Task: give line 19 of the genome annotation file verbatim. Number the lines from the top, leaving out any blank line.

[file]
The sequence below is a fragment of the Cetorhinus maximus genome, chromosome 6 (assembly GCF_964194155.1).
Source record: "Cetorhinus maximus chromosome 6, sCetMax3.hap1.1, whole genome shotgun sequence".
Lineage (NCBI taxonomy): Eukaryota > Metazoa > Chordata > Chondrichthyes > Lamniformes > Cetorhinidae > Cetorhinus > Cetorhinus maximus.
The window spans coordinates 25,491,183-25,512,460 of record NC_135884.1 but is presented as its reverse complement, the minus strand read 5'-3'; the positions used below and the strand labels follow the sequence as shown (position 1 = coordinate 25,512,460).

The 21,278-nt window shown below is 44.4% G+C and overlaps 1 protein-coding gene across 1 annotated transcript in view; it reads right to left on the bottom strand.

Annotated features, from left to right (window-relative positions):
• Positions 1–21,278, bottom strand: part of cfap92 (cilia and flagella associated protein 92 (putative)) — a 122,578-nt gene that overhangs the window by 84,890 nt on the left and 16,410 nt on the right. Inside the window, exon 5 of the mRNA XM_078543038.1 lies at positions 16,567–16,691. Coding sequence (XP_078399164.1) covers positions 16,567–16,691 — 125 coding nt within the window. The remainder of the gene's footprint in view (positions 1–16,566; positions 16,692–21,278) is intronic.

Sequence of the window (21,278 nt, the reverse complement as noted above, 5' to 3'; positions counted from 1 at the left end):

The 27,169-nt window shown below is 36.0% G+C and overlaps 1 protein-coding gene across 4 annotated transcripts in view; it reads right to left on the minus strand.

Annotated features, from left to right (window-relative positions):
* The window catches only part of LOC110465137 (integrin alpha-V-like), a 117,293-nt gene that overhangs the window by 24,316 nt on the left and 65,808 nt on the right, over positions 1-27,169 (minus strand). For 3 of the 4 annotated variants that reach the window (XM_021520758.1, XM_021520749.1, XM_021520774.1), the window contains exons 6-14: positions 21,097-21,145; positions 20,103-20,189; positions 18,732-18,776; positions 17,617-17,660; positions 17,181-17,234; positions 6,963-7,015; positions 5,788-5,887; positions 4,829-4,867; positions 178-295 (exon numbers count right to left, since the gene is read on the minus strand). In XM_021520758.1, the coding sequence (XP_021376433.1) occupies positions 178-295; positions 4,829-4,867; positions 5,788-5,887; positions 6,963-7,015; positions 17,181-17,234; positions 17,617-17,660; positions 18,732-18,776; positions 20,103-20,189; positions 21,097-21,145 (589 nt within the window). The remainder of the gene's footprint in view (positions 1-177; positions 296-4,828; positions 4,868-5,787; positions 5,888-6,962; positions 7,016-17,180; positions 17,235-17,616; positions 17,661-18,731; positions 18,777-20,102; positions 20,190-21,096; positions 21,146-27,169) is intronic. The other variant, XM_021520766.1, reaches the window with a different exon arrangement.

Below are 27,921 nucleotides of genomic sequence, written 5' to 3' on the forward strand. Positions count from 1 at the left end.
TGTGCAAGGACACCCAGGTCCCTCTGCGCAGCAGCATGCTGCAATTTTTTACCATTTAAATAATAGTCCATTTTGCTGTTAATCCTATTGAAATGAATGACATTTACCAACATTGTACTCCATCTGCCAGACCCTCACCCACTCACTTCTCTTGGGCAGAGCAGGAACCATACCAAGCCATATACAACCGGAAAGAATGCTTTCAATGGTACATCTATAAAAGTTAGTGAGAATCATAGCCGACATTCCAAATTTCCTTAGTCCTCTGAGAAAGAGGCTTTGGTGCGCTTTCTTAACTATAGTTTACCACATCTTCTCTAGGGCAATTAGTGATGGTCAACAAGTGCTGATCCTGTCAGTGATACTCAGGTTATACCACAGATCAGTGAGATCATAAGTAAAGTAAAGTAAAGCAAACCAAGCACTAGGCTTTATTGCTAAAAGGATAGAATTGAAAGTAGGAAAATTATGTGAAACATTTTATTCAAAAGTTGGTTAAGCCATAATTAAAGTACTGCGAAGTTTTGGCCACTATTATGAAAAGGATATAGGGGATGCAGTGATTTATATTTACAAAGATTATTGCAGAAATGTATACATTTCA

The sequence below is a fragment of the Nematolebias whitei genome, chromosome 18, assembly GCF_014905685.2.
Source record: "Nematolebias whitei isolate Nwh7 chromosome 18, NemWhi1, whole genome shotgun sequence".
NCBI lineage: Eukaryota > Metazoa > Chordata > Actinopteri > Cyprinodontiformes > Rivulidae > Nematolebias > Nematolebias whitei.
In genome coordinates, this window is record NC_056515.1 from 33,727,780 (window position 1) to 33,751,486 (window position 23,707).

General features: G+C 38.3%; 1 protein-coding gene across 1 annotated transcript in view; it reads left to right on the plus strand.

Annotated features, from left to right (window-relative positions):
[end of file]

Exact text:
Annotated features, from left to right (window-relative positions):